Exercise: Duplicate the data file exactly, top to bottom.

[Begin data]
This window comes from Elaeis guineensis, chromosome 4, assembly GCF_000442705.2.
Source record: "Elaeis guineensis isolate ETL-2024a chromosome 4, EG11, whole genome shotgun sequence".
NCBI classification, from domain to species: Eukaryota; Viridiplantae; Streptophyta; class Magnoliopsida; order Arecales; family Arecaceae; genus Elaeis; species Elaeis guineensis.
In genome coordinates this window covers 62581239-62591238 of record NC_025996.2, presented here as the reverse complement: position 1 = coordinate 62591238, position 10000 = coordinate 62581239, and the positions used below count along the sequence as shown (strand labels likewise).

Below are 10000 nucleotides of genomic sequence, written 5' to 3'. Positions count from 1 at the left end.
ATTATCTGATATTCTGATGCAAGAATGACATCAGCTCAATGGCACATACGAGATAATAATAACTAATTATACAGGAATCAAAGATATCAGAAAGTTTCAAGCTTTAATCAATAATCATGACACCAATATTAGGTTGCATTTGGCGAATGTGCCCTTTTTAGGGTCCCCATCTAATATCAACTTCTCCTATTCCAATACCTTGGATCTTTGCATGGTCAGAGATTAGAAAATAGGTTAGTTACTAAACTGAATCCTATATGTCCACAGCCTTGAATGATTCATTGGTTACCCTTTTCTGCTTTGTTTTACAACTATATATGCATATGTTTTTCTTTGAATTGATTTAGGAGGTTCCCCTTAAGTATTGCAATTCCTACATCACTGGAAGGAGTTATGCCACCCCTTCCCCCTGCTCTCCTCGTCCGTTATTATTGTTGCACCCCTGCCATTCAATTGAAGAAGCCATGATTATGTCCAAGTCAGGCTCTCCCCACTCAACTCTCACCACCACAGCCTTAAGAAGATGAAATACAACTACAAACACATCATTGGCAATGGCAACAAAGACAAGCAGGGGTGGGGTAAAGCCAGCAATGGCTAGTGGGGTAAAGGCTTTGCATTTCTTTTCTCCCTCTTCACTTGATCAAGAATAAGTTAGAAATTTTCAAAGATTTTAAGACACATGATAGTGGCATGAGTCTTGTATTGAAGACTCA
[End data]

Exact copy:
This window comes from Elaeis guineensis, chromosome 4, assembly GCF_000442705.2.
Source record: "Elaeis guineensis isolate ETL-2024a chromosome 4, EG11, whole genome shotgun sequence".
NCBI classification, from domain to species: Eukaryota; Viridiplantae; Streptophyta; class Magnoliopsida; order Arecales; family Arecaceae; genus Elaeis; species Elaeis guineensis.
In genome coordinates this window covers 62581239-62591238 of record NC_025996.2, presented here as the reverse complement: position 1 = coordinate 62591238, position 10000 = coordinate 62581239, and the positions used below count along the sequence as shown (strand labels likewise).

Below are 10000 nucleotides of genomic sequence, written 5' to 3'. Positions count from 1 at the left end.
ATTATCTGATATTCTGATGCAAGAATGACATCAGCTCAATGGCACATACGAGATAATAATAACTAATTATACAGGAATCAAAGATATCAGAAAGTTTCAAGCTTTAATCAATAATCATGACACCAATATTAGGTTGCATTTGGCGAATGTGCCCTTTTTAGGGTCCCCATCTAATATCAACTTCTCCTATTCCAATACCTTGGATCTTTGCATGGTCAGAGATTAGAAAATAGGTTAGTTACTAAACTGAATCCTATATGTCCACAGCCTTGAATGATTCATTGGTTACCCTTTTCTGCTTTGTTTTACAACTATATATGCATATGTTTTTCTTTGAATTGATTTAGGAGGTTCCCCTTAAGTATTGCAATTCCTACATCACTGGAAGGAGTTATGCCACCCCTTCCCCCTGCTCTCCTCGTCCGTTATTATTGTTGCACCCCTGCCATTCAATTGAAGAAGCCATGATTATGTCCAAGTCAGGCTCTCCCCACTCAACTCTCACCACCACAGCCTTAAGAAGATGAAATACAACTACAAACACATCATTGGCAATGGCAACAAAGACAAGCAGGGGTGGGGTAAAGCCAGCAATGGCTAGTGGGGTAAAGGCTTTGCATTTCTTTTCTCCCTCTTCACTTGATCAAGAATAAGTTAGAAATTTTCAAAGATTTTAAGACACATGATAGTGGCATGAGTCTTGTATTGAAGACTCA